Yesterday, Jean Chrétien returned to Parliament Hill, and it was a day of nostalgia for federal Liberals. Meanwhile, back home in Quebec, the Party remains divided every which way.
According to a report in this morning's La Presse, the president of the Liberal Party of Canada's Québec wing, Marc Lavigne - who'd been in his position for only four months - tendered his resignation on May 14. The resignation, which to the best of my knowledge has not been reported, is said to have been "for family reasons."
"This is all about the leader and the result of the Liberals not taking off in Québec," according to a party member who asked to remain anonymous. … "Because of this, no one is working …and the Chrétien-Martin divisions are still being felt."
La Presse also reports that one of the Quebec directors of the Liberal Party, Marc Bélanger, sent out an e-mail in April denouncing the increased role being played by Michael Ignatieff's office to the detriment of party structures in the province. And, on Monday of this week, another director of the Party, Michel Faure, denounced the on-going treatment of the Liberal Party's executive director in Quebec, Louis-Philippe Angers:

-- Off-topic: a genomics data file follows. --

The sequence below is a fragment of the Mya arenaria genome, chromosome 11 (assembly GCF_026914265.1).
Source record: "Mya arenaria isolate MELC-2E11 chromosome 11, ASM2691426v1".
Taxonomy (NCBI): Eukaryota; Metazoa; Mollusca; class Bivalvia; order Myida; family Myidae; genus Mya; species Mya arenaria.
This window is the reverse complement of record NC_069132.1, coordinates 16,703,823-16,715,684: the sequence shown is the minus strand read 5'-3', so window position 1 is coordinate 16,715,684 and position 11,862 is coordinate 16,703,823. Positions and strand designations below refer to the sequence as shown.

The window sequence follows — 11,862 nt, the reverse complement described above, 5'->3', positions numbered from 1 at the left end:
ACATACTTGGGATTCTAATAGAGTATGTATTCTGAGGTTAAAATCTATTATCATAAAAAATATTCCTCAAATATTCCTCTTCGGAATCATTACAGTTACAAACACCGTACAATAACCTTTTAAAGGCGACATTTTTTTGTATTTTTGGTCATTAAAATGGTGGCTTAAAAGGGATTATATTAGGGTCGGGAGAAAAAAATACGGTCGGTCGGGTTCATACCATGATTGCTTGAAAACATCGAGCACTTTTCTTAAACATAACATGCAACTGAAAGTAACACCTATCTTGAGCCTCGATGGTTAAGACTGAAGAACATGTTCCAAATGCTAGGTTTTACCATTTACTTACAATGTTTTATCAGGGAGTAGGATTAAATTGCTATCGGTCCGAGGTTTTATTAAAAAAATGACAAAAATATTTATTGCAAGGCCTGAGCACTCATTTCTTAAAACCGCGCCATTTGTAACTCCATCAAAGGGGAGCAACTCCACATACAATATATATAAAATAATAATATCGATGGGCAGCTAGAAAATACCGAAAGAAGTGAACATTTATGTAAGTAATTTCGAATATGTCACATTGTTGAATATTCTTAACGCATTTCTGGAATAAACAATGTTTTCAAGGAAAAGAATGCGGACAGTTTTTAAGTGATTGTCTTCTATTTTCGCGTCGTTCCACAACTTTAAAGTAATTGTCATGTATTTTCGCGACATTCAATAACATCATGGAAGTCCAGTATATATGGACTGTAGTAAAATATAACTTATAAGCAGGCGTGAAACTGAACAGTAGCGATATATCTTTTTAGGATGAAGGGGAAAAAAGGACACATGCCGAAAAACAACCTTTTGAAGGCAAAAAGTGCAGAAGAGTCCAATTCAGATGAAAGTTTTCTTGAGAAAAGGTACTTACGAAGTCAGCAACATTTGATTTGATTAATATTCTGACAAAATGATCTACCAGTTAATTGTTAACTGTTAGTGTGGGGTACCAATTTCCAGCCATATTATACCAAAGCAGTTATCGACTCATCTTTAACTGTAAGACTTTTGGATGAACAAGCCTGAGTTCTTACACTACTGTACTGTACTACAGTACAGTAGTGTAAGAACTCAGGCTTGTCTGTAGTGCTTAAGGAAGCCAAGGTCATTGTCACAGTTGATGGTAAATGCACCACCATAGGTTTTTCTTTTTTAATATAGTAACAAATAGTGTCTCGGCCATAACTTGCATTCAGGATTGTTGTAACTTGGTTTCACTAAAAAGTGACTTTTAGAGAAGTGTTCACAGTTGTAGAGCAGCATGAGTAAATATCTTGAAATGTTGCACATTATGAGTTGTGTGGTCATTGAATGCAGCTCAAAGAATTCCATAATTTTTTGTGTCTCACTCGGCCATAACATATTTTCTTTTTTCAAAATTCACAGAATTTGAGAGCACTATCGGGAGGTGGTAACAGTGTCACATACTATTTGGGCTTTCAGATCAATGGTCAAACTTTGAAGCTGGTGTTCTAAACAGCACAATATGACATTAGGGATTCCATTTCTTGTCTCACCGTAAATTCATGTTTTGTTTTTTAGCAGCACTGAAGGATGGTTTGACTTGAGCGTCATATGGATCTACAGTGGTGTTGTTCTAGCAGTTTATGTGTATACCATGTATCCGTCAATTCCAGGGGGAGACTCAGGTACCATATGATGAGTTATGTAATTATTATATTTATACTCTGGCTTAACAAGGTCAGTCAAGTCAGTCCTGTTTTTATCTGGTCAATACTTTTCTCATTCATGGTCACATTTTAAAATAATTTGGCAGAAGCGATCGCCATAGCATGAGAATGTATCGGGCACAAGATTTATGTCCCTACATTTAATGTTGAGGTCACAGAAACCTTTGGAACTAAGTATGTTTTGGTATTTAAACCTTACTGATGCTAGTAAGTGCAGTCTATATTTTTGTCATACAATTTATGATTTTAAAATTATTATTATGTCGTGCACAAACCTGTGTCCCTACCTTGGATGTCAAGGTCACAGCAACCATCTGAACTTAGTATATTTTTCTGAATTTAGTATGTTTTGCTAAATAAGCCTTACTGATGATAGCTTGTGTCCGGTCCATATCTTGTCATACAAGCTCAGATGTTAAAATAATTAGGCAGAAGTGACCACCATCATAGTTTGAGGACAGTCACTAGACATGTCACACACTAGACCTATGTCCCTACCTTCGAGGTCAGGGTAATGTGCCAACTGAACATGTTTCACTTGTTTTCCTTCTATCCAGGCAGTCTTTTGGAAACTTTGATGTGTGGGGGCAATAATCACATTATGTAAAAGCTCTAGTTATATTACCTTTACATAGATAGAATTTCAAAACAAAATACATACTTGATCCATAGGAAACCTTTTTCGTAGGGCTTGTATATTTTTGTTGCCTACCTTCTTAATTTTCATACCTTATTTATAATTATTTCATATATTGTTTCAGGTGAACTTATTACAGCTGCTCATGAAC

"I've been able to observe, contrary to official denials, that several attempts have been made to get rid of Philippe Angers…without anyone saying what he's done wrong. In my view, he's being harassed, which is unworthy of our Party and unacceptable," Mr. Faure wrote.
The former president of the Liberals' Quebec wing, Robert Fragasso, has demanded an extraordinary meeting of the executive, which will be held tomorrow, in order to deal with the resignation of Mr. Lavigne and elect a new President.
To date, two candidates are in the running, according to La Presse: former minister Lucienne Robillard, who chairs the party's campaign committee in Québec, and Stéphane Lacoste, the Quebec wing's secretary who is close to Ignatieff's former Quebec lieutenant, Denis Coderre.